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Three, Four Tet

“It’s got enough heart that we won’t accuse it of going through the motions, yet if that was all you ever asked from Four Tet, this is surely a dream come true,” says the reviewer on Sputnikmusic of Four Tet’s new album, Four, in a rather passive-aggressive review that calls...

Bands as Saturday Morning Cartoons

This is an enjoyable site: stuffbymark.co.uk, where Mark Reynolds presents imaginary retro cartoons, movie posters and the like based on songs and bands. I loved the bands-as-Saturday-Morning-Cartoons especially – but Reynolds’ great at this.

Alfred Hitchcock’s Psycho

Found this in a charity shop today: Alfred Hitchcock’s Psycho, part of The Film Classics Library’s “most accurate and complete reconstruction of a film in book form”. It’s a comic book-like presentation of the whole of the movie and an absorbing read. I often find that stills from movies (especially old black and white ones) often make shots and scenes seem more weighty, more impressive than they seem when you actually watch the movies themselves. I’m not entirely sure why this is – or whether this is something that’s just me. When I was in my early teens I found a copy of the Hitchcock/Truffaut conversations which were accompanied by – what I thought at the time were – amazing sequences of shots. When I saw the films themselves, the Hitchcock ones, they never lived up to how I’d constructed them in my imagination. It’s a little the same here. I do think Psycho is an excellent film – but reading through this book much of it seems far better than I remember Psycho actually being. Look at the final scene with Anthony Perkins sitting on the chair after being arrested (below). That’s absolutely stunning.  It looks like there are other books in this series covering The Maltese Falcon (oh!) and Frankenstein.

 

Philip Glass Solo

There’s already a great deal of Philip Glass in my music collection but I couldn’t resist listening to this latest album, Philip Glass Solo – though it was Luis Alverez Roure’s striking portrait of Glass that caught my attention. I first listened to Glass in the 1980s when I bought a copy of Glassworks on CD from Our Price, finding it both challenging in terms of what I expected from “classical” music as a teenager and beguiling for the strange, circling musical pattens that I found almost hypnotic (plus I also was attracted to the album cover which seemed to me to capture the styling of the time). I have distinct memories of sitting in my bedroom in my childhood home listening to the album in summertime. In the mid-1990s, Kronos Quartet Plays Philip GlassString Quartets 3-5 – (and the growth of the internet, of course) became the mechanism for me to listen to more and Einstein on the Beach, which I continue to find utterly compelling. There was a time when I worked in Canterbury that I’d listen to a playlist of Glass’ when I’d get into work early in the morning.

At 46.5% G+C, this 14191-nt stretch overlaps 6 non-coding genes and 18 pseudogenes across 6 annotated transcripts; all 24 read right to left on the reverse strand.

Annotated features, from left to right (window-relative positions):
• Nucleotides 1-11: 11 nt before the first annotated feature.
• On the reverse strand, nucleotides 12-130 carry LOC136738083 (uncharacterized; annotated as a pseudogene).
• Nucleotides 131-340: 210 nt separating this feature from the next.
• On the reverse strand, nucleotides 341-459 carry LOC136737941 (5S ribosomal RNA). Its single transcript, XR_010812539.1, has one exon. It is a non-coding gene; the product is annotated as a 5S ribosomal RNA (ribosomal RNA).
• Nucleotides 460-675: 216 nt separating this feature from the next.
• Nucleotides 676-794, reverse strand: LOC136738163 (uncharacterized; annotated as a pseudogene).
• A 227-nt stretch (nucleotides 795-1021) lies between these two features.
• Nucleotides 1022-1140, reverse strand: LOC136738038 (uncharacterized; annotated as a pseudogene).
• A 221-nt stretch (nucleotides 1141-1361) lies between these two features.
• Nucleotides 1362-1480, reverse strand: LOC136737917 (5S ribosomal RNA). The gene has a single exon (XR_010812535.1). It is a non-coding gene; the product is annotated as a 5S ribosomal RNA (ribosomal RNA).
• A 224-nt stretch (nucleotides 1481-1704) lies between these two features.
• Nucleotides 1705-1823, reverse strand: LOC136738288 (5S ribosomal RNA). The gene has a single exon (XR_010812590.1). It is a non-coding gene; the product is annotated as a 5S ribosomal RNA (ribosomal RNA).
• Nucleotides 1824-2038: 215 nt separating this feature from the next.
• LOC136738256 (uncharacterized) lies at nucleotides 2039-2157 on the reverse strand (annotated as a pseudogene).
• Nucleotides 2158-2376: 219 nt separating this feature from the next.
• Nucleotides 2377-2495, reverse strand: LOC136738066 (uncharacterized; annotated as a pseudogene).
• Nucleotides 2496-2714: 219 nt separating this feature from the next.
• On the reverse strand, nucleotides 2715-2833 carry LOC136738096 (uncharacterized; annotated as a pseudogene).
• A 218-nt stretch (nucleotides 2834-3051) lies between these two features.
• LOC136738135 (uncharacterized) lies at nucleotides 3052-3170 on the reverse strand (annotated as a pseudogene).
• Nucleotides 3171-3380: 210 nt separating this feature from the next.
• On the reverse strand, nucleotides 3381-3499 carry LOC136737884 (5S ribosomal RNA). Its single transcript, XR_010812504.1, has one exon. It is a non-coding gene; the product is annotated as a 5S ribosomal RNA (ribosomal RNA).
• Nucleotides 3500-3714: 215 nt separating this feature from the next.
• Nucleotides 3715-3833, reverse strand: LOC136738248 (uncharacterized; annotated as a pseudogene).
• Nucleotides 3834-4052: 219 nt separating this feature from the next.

Philip Glass Solo are 7 (mostly) short pieces played by the composer himself at home on piano during the lockdown. Glass says:

This record is both a time capsule of 2021, and a reflection on decades of composition and practice. In other words, a document on my current thinking about the music. There is also the question of place. This is my piano, the instrument on which most of the music was written. It’s also the same room where I have worked for decades in the middle of the energy which New York City itself has brought to me. The listener may hear the quiet hum of New York in the background or feel the influence of time and memory that this space affords. To the degree possible, I made this record to invite the listener in.

It’s a gentle album of well-known pieces which seem to me to be quieter, pensive, more intimate – maybe less large-scale atmospheric – than other recordings I’ve listened to. You get the impression of the 87 year-old composer sat alone at his piano playing with grace and poised craftmanship. Lately, I’ve been listening to a lot of unfamiliar, mainly electronic and experimental music, and it’s been lovely to listen to music a little more contemplative and – dare I say – nostalgic.